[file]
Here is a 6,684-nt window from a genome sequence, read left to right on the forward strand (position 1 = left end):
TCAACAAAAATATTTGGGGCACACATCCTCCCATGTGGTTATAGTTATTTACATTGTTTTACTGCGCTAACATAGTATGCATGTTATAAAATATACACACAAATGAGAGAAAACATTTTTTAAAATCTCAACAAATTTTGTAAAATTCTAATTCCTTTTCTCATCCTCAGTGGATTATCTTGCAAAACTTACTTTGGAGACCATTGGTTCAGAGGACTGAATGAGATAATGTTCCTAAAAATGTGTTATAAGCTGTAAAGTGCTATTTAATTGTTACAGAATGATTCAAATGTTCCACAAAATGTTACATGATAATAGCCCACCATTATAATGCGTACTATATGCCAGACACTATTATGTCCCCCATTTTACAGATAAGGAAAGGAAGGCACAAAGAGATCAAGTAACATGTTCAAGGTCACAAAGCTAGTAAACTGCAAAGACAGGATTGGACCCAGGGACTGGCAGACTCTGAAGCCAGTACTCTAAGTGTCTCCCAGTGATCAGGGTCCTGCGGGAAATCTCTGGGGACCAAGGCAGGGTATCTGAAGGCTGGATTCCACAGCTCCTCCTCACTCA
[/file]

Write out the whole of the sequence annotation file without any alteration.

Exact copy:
Here is a 6,684-nt window from a genome sequence, read left to right on the forward strand (position 1 = left end):
TCAACAAAAATATTTGGGGCACACATCCTCCCATGTGGTTATAGTTATTTACATTGTTTTACTGCGCTAACATAGTATGCATGTTATAAAATATACACACAAATGAGAGAAAACATTTTTTAAAATCTCAACAAATTTTGTAAAATTCTAATTCCTTTTCTCATCCTCAGTGGATTATCTTGCAAAACTTACTTTGGAGACCATTGGTTCAGAGGACTGAATGAGATAATGTTCCTAAAAATGTGTTATAAGCTGTAAAGTGCTATTTAATTGTTACAGAATGATTCAAATGTTCCACAAAATGTTACATGATAATAGCCCACCATTATAATGCGTACTATATGCCAGACACTATTATGTCCCCCATTTTACAGATAAGGAAAGGAAGGCACAAAGAGATCAAGTAACATGTTCAAGGTCACAAAGCTAGTAAACTGCAAAGACAGGATTGGACCCAGGGACTGGCAGACTCTGAAGCCAGTACTCTAAGTGTCTCCCAGTGATCAGGGTCCTGCGGGAAATCTCTGGGGACCAAGGCAGGGTATCTGAAGGCTGGATTCCACAGCTCCTCCTCACTCA